Athletes Post Covid Fatigue – Welsh Triathlete Chris Silver Shares His Story

3 January 2021

Post-COVID fatigue is something we hear a lot about as people return to racing and exercise. One of our riders, Chris Silver, is a successful triathlete. In 2019 he had some of the best races of his career and impressive results. He even competed in the commonwealth games in 2018. Chris has a level of fitness that many of us can only aspire to as triathletes and cyclists.

Aside from his competitive activities, Chris has a deep understanding of fitness and well-being. So, we were very keen to talk with him about his experiences having had both glandular fever and COVID in quick succession. Back in 2020, Chris wrote us this article. It has been lightly edited, and some additional information added. You can find Chris on Instagram here.

You can find a podcast interview with Chris about his experiences here.


Post-Covid Fatigue – The original article:

Well, if you are reading this now, you have made it to 2021, and that’s an achievement in itself. I hope it’s not been too rough for you all, and there have been some positives to take away!

My 2020, without doubt has been the toughest year of my life by far but has also made me a stronger and better person in many ways.

The first few days of January began positively; I was making good progress in recovery from glandular fever (July 2019) and starting to get back to some consistent training. But as it turned out, glandular fever was the calm before the storm.

Five days into my training camp in Portugal, I was struck down by another virus and was close to being hospitalised. Then in mid-March, I caught Covid-19. The initial infection was very mild, but after three months, I felt worse, not better, and it was clear I was suffering from ‘Long Covid’. I could barely walk up the stairs or look after myself at my lowest point. I could have accepted multiple diagnoses at this point, but I did not want anyone else putting limits on what I could do or achieve.

What Made a difference for me.

Things began to change for me when I started to ask the right questions – What can I do to get better? What aspects of my life do I still have some control over? What is my starting point? How can I draw on all my knowledge and experience in my life so far to overcome this? How can I change my mindset and mentality? How can I stay hopeful and positive?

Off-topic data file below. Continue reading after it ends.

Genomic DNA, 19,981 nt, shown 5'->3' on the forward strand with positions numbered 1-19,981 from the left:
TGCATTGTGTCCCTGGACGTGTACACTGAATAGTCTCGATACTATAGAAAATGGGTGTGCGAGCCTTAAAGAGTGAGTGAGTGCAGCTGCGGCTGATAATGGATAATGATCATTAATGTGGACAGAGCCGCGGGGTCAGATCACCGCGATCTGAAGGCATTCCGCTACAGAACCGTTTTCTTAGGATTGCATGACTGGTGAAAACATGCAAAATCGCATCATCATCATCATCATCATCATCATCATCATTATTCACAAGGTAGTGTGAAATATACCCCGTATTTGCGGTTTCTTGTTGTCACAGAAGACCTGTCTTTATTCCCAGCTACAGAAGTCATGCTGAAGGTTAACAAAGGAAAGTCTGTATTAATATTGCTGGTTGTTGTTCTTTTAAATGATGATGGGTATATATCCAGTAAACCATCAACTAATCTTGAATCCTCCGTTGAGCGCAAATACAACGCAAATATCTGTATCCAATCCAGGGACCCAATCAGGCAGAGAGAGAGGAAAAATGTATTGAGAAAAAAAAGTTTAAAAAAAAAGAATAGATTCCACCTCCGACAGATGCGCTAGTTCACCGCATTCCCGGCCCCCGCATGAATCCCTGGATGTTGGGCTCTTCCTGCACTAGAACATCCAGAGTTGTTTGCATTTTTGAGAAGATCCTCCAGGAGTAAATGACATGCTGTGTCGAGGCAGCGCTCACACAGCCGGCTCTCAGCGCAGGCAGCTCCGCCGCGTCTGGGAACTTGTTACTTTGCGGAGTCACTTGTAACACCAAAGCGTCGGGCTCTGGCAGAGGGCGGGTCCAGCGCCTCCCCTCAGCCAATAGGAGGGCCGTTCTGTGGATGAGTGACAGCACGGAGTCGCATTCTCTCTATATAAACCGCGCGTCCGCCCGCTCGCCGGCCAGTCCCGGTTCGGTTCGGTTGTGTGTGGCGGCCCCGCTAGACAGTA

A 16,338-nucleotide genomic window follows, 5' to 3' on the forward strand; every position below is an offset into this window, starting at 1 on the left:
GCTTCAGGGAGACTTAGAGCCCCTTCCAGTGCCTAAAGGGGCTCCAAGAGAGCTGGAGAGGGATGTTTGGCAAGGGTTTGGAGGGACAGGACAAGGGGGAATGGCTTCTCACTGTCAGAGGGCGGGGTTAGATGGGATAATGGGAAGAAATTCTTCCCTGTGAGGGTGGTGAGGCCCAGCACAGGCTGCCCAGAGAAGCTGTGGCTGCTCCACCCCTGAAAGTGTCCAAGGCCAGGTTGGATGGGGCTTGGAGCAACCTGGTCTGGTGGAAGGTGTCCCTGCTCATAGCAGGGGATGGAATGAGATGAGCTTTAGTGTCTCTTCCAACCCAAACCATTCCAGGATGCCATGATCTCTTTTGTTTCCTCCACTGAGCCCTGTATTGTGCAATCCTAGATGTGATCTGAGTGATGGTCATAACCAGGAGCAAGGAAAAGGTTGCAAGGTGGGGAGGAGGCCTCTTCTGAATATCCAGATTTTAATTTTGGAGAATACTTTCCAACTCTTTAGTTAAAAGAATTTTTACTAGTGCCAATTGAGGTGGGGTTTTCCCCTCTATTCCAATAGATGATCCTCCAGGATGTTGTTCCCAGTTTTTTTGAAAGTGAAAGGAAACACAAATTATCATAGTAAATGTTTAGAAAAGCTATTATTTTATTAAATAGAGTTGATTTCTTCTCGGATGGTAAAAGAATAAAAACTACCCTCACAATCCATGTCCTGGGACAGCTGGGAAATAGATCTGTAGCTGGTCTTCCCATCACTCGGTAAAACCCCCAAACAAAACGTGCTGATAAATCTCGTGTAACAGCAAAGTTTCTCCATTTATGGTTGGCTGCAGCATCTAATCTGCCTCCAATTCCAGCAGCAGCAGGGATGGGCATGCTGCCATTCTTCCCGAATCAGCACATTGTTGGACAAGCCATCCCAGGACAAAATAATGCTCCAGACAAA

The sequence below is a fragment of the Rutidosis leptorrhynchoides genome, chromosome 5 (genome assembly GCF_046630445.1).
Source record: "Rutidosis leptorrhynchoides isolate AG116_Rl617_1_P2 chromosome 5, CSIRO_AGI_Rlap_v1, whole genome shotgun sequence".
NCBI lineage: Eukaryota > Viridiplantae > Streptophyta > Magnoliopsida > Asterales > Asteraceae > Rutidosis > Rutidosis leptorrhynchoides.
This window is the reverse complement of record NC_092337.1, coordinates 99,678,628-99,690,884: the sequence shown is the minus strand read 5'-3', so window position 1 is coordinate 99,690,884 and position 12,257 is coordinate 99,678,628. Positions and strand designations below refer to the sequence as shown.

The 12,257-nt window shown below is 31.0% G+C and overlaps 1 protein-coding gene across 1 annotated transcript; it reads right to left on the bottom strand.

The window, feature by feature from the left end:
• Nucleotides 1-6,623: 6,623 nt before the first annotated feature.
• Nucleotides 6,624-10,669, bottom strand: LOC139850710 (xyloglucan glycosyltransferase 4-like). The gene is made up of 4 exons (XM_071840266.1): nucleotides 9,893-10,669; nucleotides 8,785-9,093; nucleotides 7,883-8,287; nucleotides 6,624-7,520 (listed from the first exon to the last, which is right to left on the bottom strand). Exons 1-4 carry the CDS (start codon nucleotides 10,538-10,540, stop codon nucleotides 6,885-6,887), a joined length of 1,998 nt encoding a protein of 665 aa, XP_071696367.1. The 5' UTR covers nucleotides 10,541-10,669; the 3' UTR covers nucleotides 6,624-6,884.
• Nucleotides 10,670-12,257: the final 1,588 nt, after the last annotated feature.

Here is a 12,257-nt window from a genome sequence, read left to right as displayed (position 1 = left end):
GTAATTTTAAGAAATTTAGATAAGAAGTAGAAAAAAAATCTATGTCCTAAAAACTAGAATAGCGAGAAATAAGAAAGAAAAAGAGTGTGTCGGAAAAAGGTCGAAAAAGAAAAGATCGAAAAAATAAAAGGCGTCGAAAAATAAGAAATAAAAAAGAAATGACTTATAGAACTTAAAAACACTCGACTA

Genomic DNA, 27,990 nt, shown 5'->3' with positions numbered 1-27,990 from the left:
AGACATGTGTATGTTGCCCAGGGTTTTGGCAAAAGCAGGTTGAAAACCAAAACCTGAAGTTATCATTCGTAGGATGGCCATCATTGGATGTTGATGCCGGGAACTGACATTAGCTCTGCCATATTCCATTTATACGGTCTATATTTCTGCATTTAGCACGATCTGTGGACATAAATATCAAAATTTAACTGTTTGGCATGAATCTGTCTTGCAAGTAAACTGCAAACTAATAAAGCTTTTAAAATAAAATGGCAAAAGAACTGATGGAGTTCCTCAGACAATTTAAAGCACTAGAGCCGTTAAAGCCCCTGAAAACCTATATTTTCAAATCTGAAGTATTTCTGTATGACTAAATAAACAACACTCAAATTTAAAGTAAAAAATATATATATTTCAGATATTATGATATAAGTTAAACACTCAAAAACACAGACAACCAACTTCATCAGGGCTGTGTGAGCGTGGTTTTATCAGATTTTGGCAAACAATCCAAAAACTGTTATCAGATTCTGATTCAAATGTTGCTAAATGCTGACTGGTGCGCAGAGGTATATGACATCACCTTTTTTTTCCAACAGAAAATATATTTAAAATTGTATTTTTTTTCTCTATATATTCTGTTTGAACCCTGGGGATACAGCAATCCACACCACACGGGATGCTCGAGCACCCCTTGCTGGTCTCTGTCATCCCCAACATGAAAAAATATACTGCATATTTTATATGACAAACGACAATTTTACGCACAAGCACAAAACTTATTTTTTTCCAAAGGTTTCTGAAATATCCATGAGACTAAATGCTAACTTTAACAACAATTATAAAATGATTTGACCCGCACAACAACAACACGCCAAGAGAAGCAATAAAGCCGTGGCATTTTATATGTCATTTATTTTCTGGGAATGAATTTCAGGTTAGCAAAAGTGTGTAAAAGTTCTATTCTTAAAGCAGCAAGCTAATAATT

I took a holistic approach to evaluate my health – accepting where I was physically and mentally and engaging in psychological and spiritual practices that would reduce symptoms and enable me to ‘feel’ better.

I had to redefine who I was what I could do, and due to my limited reserves of energy, I had to prioritise what was most important – my health. The training only made me feel worse, and had to take a back seat until I was healthy. I was pretty much on a couch to a 5km training plan at this time – starting with 15-minute easy walks. Strava and training peaks were well and truly deleted. But I was able to apply the processes that had led me to succeed in triathlon to this new version of myself.

Obviously, ‘Long Covid’ is a very new condition and, for that reason, relatively poorly understood by the scientific community. With lockdown in full swing and no pressure of training and racing, I was able to commit to my new ‘training’ – reading and researching the latest developments in science and research around Long Covid to get to the bottom of what was going on! In this respect, the lockdown was a blessing in disguise for me.

Playing the long game

Around December, it started to become clear that ‘viral persistence’ was the key factor at play with Long Covid, meaning that the virus (or at least viral debris) was still ‘hiding’ in my cells. This meant that anything that encouraged cell growth (including any training harder than light exercise!) would also lead the virus to grow and thrive. This made perfect sense and explained the constant cycles of feeling better and then crashing. It was reassuring to know what was going on, but I also realised recovery would likely take years without ‘treatment’.

As you have no doubt experienced, it can take science a while to understand the presentation of a novel virus, so I knew it would be at least a few years before any formal treatment was on the cards. The only way I could get better was through self-treatment – I really wouldn’t encourage this!

I had to radically overhaul my diet (I’m probably the healthiest unhealthy eater you’ll ever meet) and started an ‘autophagy’ protocol recommended by an immunologist who had recovered from Long Covid. Autophagy is the body’s way of cleaning out damaged or infected cells in order to regenerate newer, healthier cells.

After a few weeks on this protocol, I began feeling so much better and very close to being fully recovered. I have started to return to light training and am confident my best years of training and racing are ahead of me (I’ve completed my couch to 5km now, don’t worry – and yes, I ran the whole way). Back in the summer, this would have been viewed as impossible. I have never appreciated being healthy as much as I do now, and I know this experience will make me a better athlete in many ways. I’m so excited to be able to stand on a start line again and continue to compete in the sport that I love.



Post-COVID Fatigue & Long COVID – what is the reality?

As you can see, Chris feels optimistic about his recovery and highlights some important aspects relating to recovery. Diet, exercise level, and Chris’s mental perception of his situation all play important roles.

We wanted to catch up with Chris to see how he is getting on. So, in February of 2022, we had a chat with him, and, at the same time, we launched the first CES Sport podcast. You can find the podcast and a detailed breakdown of the pertinent points surrounding long COVID and post-COVID fatigue here.

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